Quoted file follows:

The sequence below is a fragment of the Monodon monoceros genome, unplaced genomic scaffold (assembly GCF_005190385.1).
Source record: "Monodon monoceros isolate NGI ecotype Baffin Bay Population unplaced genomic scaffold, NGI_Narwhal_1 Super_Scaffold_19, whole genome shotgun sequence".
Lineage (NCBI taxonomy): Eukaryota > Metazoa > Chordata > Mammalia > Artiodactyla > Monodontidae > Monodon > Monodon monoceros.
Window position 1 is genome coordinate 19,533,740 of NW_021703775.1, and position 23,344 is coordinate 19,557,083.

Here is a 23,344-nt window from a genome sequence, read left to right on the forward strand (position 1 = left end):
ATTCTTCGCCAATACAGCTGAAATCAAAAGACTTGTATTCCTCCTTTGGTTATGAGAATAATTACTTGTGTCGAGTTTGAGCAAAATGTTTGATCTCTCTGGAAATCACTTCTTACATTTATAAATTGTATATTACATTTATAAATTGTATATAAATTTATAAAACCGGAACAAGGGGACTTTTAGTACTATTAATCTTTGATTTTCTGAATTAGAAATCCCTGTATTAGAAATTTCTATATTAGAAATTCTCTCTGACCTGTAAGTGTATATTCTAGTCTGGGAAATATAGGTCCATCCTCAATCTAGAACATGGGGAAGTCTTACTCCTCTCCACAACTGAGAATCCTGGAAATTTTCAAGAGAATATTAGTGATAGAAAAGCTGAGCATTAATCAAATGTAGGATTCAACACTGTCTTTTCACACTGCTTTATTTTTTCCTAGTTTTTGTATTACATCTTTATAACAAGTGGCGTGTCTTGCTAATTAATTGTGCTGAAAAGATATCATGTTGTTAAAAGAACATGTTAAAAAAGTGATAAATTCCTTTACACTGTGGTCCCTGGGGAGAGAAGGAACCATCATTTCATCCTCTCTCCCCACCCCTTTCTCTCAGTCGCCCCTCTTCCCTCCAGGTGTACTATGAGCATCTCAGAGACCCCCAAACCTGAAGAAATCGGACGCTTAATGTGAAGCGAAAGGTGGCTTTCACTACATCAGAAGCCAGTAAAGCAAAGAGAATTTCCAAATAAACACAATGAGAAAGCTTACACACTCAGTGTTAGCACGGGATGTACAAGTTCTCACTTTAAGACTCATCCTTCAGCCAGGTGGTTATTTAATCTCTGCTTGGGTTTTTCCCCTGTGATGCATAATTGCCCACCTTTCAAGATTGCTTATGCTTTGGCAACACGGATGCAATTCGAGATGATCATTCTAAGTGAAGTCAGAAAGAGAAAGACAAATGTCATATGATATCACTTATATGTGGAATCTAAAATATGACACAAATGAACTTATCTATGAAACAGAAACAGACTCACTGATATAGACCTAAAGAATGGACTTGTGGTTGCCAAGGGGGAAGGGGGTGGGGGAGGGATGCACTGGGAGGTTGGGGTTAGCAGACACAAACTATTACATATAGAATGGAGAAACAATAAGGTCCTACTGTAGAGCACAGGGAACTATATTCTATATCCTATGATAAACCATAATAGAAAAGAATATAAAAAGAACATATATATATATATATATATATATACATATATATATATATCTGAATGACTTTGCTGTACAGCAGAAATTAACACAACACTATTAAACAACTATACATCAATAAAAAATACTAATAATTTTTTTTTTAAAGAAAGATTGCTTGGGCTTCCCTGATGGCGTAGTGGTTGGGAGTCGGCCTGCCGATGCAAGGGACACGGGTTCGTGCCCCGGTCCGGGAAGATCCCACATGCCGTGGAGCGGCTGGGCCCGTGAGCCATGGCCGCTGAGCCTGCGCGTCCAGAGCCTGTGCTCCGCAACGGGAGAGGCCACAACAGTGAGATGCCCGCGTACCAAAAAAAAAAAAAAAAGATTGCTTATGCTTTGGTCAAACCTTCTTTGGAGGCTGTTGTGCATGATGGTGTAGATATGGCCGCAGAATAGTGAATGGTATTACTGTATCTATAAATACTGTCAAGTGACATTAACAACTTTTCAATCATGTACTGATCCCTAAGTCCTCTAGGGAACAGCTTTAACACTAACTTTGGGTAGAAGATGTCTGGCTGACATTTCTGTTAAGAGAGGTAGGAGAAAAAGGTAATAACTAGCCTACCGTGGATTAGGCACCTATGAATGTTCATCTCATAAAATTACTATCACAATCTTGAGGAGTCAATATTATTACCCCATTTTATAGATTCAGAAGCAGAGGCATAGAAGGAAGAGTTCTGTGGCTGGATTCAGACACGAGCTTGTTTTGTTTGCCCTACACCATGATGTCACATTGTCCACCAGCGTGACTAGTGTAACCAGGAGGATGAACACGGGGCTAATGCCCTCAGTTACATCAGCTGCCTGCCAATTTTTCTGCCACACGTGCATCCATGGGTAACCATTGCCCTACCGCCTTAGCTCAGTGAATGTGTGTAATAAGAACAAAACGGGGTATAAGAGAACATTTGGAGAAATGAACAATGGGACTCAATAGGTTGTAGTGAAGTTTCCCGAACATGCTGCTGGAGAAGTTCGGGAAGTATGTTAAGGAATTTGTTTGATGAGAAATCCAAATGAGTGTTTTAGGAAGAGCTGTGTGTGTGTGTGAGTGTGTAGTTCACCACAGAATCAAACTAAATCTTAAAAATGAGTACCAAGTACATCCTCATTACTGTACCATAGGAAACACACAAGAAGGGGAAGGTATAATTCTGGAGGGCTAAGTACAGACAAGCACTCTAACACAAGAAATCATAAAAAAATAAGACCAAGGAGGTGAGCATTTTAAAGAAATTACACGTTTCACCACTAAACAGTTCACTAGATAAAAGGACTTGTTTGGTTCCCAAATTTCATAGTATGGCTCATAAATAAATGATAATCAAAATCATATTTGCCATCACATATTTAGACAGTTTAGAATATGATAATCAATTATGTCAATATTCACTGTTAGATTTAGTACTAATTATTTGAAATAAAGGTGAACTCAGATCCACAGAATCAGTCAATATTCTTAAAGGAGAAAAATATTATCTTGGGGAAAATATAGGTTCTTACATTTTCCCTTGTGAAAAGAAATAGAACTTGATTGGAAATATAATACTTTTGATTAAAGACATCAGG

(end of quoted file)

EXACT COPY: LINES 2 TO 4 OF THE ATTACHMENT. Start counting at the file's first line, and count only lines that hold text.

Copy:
Source record: "Monodon monoceros isolate NGI ecotype Baffin Bay Population unplaced genomic scaffold, NGI_Narwhal_1 Super_Scaffold_19, whole genome shotgun sequence".
Lineage (NCBI taxonomy): Eukaryota > Metazoa > Chordata > Mammalia > Artiodactyla > Monodontidae > Monodon > Monodon monoceros.
Window position 1 is genome coordinate 19,533,740 of NW_021703775.1, and position 23,344 is coordinate 19,557,083.